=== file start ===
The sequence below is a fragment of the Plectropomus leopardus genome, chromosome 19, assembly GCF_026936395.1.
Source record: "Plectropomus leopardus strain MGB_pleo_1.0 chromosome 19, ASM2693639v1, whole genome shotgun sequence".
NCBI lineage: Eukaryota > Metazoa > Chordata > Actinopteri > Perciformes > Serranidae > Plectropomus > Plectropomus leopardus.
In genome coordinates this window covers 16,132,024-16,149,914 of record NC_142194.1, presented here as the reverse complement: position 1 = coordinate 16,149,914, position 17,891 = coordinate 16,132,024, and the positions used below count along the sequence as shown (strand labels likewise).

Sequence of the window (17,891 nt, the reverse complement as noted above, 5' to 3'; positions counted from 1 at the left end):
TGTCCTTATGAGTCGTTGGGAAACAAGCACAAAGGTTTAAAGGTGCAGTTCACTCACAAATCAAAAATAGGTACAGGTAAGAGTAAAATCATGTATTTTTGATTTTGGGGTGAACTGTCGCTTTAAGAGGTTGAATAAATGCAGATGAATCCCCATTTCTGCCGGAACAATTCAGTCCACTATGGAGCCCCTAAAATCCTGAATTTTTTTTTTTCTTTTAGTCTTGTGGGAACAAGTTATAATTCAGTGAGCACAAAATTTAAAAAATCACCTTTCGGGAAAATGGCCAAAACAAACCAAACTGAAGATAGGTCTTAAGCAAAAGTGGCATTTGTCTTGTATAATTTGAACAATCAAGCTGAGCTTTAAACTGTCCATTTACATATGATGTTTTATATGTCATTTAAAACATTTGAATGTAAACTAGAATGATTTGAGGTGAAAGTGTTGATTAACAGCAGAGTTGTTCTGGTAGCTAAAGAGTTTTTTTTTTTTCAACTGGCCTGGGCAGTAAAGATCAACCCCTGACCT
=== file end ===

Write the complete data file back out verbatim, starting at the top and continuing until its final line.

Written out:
The sequence below is a fragment of the Plectropomus leopardus genome, chromosome 19, assembly GCF_026936395.1.
Source record: "Plectropomus leopardus strain MGB_pleo_1.0 chromosome 19, ASM2693639v1, whole genome shotgun sequence".
NCBI lineage: Eukaryota > Metazoa > Chordata > Actinopteri > Perciformes > Serranidae > Plectropomus > Plectropomus leopardus.
In genome coordinates this window covers 16,132,024-16,149,914 of record NC_142194.1, presented here as the reverse complement: position 1 = coordinate 16,149,914, position 17,891 = coordinate 16,132,024, and the positions used below count along the sequence as shown (strand labels likewise).

Sequence of the window (17,891 nt, the reverse complement as noted above, 5' to 3'; positions counted from 1 at the left end):
TGTCCTTATGAGTCGTTGGGAAACAAGCACAAAGGTTTAAAGGTGCAGTTCACTCACAAATCAAAAATAGGTACAGGTAAGAGTAAAATCATGTATTTTTGATTTTGGGGTGAACTGTCGCTTTAAGAGGTTGAATAAATGCAGATGAATCCCCATTTCTGCCGGAACAATTCAGTCCACTATGGAGCCCCTAAAATCCTGAATTTTTTTTTTTCTTTTAGTCTTGTGGGAACAAGTTATAATTCAGTGAGCACAAAATTTAAAAAATCACCTTTCGGGAAAATGGCCAAAACAAACCAAACTGAAGATAGGTCTTAAGCAAAAGTGGCATTTGTCTTGTATAATTTGAACAATCAAGCTGAGCTTTAAACTGTCCATTTACATATGATGTTTTATATGTCATTTAAAACATTTGAATGTAAACTAGAATGATTTGAGGTGAAAGTGTTGATTAACAGCAGAGTTGTTCTGGTAGCTAAAGAGTTTTTTTTTTTTCAACTGGCCTGGGCAGTAAAGATCAACCCCTGACCT